Last Reviewed: October 2016
When a case sets a precedent, it means that judges must make the same judgment in similar cases.

Not necessarily.

A precedent is a decision from one legal case that may either be “binding” or “persuasive” on other courts.

  • If a decision is binding on other courts, the other courts have to follow the same method of deciding similar cases.
  • If a decision is persuasive for other courts, other courts will strongly consider applying the result of that case when they later decide cases with similar issues or facts.

This “law of precedence” is meant to increase fairness in the justice system. If the facts of the cases within a jurisdiction are the same, then the outcome should usually be the same.

In general, cases are binding on all lower courts within the same jurisdiction. For example, the highest court in Alberta is the Alberta Court of Appeal. So any decisions made in the Alberta Court of Appeal must be followed in the future by all the courts in Alberta (including the Court of Queen’s Bench and the Provincial Court of Alberta). Similarly, decisions by the Supreme Court of Canada would be binding on all courts in Canada. This is because the Supreme Court of Canada is the highest court in the country and applies to all Canadian courts.

Cases from another jurisdiction (for example, a case in British Columbia) are not binding on courts outside of that jurisdiction. But some judges may still consider the facts of the case anyway if they are similar. For example, a court decision made by a court in British Columbia could be a “persuasive” case. This means that it may be considered by Alberta judges if the facts of the cases are similar. In general, the higher the court that made the decision, the more persuasive the decision will be.

Last Reviewed: September 2016
If I get deported, I can just take my kids with me.

Not necessarily.

You cannot take your children with you without the permission of the other parent/guardian(s).

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Last Reviewed: October 2015
I can say whatever I want in my criminal trial—it can’t be used in family court.

False.

Although criminal law and civil law (including family law) have separate legal processes, and the evidence from one is not automatically included in the other, it is very important to understand that the evidence, information, and behaviour from one court proceeding can be used in another court proceeding. For example: if you are criminally charged with failing to provide the “necessaries of life” for your child, that same evidence can be used in the family court hearing about parenting time.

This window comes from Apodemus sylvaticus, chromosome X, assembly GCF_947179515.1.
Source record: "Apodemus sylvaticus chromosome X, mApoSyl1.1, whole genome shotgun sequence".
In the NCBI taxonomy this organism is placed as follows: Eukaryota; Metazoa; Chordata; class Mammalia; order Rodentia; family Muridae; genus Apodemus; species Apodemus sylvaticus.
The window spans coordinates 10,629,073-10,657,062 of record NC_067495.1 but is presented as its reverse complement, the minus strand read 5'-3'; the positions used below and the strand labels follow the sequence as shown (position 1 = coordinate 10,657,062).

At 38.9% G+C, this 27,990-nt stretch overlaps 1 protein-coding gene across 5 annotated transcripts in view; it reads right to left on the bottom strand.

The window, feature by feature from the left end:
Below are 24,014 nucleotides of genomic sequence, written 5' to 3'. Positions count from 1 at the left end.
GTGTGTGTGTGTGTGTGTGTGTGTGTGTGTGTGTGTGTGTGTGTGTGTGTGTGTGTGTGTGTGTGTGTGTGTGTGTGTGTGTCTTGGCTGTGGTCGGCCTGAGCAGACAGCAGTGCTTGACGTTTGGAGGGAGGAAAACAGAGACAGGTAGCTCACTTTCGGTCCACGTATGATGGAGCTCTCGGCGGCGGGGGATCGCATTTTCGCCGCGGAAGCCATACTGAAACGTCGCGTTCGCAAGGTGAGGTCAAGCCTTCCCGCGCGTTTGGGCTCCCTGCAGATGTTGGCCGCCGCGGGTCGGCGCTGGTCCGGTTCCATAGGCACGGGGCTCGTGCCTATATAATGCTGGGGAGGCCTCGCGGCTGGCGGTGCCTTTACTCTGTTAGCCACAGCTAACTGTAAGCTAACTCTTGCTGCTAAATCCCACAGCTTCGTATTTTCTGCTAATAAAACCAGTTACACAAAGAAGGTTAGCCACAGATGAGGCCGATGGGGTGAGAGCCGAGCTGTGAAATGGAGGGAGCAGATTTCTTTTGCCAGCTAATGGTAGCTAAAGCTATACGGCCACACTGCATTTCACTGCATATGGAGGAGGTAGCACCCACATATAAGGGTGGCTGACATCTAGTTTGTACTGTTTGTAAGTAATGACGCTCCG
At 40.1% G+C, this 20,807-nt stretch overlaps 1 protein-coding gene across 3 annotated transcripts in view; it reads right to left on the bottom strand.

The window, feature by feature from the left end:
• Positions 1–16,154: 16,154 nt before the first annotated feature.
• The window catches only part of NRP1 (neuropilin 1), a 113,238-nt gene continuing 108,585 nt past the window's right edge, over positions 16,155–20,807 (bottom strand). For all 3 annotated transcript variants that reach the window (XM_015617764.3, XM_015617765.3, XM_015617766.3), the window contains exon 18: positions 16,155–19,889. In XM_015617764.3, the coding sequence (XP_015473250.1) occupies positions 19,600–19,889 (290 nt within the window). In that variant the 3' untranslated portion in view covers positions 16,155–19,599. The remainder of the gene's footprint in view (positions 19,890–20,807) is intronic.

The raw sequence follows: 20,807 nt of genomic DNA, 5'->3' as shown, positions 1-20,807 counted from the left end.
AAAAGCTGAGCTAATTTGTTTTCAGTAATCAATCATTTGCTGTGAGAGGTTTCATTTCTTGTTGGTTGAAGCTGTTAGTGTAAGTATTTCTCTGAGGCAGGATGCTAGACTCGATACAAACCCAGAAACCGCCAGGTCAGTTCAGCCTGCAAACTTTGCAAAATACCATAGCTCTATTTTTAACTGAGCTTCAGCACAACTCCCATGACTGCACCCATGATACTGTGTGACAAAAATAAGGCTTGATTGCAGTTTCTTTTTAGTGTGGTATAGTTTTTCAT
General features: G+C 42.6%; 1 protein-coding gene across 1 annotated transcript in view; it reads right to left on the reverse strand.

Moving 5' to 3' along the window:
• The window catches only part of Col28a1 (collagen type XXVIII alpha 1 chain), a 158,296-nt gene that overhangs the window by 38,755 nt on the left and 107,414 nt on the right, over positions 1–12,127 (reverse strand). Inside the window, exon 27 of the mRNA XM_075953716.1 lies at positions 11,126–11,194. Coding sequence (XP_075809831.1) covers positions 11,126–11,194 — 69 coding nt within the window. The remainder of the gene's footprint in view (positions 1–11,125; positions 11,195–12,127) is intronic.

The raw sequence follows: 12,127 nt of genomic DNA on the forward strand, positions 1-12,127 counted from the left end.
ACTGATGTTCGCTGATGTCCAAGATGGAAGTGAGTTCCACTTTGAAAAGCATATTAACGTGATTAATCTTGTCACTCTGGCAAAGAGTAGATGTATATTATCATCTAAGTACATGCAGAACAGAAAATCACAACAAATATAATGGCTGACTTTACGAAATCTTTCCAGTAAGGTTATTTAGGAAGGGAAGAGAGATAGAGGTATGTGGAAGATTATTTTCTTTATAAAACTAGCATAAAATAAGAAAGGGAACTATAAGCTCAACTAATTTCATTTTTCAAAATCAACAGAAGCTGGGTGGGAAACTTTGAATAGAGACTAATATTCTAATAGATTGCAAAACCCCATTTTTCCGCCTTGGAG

Last Reviewed: October 2015
Asking to mediate or taking part in any form of alternative dispute resolution is a sign of weakness.

False.

There is no single “right way” to solve a dispute; parties should do what works best for them and their situation. Alternative dispute resolution (ADR) is just as valid a way to solve a problem as going to court. It is also important to understand that mediation (and other forms of ADR) actually take a great deal of strength: it requires in-depth discussions and complete honesty. In many ways, it would be much easier to simply hand over all of the decision-making power to a judge.

Last Reviewed: October 2015
Owning property in “joint tenancy” with another person means we each own half the property.

False.

When two people own something in joint tenancy, they both own all of it, and they each have the right to deal with all of it.

For example, if you have a joint bank account with another person, you both own all of the money in that account. This means that either one of you can go to the bank and take out all of the money. As joint tenants, either of you are legally allowed to do this. When one of the joint tenants dies, the other joint tenant automatically becomes the sole owner of the account.